What I understand is that the S7V7F5 voltage regulator doesn’t have any reverse voltage protection and I would like to know if you can recommend a solution to protect from a mistake in the connection?
Would you add a simple diode before the regulator on the vin pin?
If so, do you have a specific diode to recommend?
The problem with diodes is that you lose significant efficiency because of the forward voltage drop.
Instead, the best way to protect against reverse voltage is to use a p-channel power MOSFET, connected in the forward direction, with the gate connected to ground. When power is properly applied, the grounded gate will make the MOSFET conduct with very low resistance (you can find P-channel MOSFETs with < 10 milliohm resistance.) When connected reverse, the gate will be positive bias and not make the MOSFET conduct, and the body diode of the MOSFET will be reverse biased and thus not conduct.
So: + input goes to DRAIN of P-channel MOSFET.
SOURCE of P-channel MOSFET goes to the rest of your circuit, as "+."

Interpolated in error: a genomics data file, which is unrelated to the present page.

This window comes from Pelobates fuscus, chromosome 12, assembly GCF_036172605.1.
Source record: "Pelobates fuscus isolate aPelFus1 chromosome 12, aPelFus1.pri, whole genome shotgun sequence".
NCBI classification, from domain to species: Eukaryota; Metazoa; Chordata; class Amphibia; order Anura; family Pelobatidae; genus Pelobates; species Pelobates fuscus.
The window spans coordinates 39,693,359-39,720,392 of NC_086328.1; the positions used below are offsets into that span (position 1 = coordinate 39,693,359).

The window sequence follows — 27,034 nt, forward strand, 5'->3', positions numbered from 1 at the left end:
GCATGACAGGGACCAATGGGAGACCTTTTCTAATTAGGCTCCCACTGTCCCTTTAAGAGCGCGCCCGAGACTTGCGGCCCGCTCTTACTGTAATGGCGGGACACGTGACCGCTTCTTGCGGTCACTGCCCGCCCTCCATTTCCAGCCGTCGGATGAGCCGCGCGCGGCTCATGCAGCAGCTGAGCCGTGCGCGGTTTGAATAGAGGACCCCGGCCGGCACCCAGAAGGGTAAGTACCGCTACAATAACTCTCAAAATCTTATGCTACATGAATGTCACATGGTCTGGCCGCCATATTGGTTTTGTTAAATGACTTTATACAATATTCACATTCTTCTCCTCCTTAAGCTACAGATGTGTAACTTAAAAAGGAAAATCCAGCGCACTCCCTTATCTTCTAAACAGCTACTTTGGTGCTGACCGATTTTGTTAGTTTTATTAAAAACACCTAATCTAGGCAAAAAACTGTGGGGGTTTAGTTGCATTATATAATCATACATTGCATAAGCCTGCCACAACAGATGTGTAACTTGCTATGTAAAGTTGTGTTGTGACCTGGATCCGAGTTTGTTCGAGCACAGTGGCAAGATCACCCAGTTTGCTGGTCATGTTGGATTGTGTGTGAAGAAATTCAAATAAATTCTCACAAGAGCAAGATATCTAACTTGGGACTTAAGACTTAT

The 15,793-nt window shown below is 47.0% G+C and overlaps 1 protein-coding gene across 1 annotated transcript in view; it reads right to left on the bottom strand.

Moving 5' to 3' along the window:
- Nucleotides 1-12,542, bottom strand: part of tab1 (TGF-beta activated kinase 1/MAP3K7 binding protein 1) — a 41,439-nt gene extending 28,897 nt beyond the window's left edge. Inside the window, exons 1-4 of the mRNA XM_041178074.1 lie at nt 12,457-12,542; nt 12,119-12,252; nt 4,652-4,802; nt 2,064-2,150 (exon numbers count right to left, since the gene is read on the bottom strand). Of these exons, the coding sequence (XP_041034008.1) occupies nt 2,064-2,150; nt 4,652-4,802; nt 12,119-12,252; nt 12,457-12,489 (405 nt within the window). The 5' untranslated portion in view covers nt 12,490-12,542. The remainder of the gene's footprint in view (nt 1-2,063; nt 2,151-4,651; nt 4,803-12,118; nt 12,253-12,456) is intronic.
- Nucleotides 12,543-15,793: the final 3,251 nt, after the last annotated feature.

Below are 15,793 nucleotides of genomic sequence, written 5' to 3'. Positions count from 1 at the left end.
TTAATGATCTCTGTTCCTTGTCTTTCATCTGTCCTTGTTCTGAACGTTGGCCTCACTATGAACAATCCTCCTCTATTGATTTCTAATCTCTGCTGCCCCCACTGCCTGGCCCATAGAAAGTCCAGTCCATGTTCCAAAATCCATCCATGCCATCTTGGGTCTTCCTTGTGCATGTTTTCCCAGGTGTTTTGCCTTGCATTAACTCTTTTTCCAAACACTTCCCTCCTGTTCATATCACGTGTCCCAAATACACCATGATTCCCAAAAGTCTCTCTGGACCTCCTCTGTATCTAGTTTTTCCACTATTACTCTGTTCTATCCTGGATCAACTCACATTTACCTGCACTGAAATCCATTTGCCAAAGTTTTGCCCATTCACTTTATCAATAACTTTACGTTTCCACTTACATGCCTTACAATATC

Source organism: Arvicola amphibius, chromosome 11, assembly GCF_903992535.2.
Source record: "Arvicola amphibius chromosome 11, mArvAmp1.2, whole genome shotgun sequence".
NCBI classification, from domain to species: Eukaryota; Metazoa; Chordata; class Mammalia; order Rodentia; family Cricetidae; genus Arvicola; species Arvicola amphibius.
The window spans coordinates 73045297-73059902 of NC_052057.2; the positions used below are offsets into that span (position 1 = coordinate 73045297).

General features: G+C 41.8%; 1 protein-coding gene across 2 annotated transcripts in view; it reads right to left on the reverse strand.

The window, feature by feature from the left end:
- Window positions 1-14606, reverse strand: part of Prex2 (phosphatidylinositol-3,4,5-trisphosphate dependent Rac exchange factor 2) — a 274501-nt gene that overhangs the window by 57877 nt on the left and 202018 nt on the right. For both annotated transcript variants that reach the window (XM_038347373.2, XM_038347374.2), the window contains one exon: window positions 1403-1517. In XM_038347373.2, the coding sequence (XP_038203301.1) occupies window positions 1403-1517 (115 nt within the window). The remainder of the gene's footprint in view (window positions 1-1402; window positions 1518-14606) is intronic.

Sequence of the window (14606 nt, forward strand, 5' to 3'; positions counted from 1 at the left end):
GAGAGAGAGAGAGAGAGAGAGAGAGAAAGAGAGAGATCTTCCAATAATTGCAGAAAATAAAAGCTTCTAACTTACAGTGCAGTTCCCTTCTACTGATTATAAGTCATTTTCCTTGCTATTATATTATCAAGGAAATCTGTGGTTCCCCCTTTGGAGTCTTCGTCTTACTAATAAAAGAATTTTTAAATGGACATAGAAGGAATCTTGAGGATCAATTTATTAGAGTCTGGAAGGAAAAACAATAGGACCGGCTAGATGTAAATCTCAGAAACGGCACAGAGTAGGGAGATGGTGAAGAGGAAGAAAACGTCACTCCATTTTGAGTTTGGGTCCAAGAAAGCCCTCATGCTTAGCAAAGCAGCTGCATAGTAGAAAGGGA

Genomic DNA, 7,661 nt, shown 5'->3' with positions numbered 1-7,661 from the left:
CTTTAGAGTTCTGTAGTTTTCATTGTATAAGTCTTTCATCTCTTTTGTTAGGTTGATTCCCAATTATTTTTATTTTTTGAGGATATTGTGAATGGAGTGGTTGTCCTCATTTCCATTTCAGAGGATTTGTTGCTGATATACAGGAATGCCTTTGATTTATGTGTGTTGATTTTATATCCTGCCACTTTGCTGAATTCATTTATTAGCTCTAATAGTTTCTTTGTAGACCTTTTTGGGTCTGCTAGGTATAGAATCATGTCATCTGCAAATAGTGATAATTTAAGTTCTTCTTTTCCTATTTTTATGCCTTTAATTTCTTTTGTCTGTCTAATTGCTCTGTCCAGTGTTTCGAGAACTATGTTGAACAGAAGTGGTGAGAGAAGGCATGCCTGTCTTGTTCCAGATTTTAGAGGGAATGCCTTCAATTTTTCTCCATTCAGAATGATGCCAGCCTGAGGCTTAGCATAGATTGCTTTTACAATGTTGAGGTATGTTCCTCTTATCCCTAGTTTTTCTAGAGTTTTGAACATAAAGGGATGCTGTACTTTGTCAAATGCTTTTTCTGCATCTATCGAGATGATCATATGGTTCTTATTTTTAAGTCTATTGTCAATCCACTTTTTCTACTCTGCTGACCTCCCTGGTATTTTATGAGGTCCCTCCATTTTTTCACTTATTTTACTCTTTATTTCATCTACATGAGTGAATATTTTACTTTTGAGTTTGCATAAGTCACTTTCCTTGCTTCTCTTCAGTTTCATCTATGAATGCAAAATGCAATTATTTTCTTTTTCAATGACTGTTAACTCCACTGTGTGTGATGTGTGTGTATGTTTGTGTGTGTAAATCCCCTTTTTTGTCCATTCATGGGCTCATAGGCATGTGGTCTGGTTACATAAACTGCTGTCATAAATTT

GATE of P-channel MOSFET is connected to ground connector, which also goes to the rest of your circuit as “-.”
A good discrete power MOSFET in TO-220 form factor is the Vishay SUP75P03: digikey.com/product-detail/e … ND/2623113
It can take up to 20V input on the gate/source pair, can regulate up to 30V on source/drain, and can take up to 75A with proper heatsinking. It has a resistance of 10 milliohms at 4.5V, and 7 milliohms at 10V. The only draw-back is the price: $2.90 in singles!
Thanks for the great suggestion.
With your suggestion, I found a nice video explaining exactly your idea:
I will see if I can’t find a p-channel mosfet that wont break my bank
What about back-voltage?
I’m looking to use this regulator to power an Arduino derivative board (Ardupilot). The board will occasionally be plugged into and powered from a USB connection, while the battery is not connected, so there will be back-voltage on the regulator.
Can it handle this? I don’t want to put a diode in front of it because I want 5V Vcc.
Also, can this regulator handle a large capacitor in front of it? Something like 4700uF?
That is not something we have tested extensively, but applying a voltage to the output is probably ok as long as you do not have anything powering the input at the same time. (I suggest you cautiously test it yourself before counting on it to work that way.)
A large capacitor on the input is fine.
I did mean large capacitor on the output though.
I think it will handle that okay. My main concern is that it could look like a short circuit on the output and trigger a protection shutdown, but it should not damage the regulator. Like with voltage on the output, I suggest you cautiously test it yourself.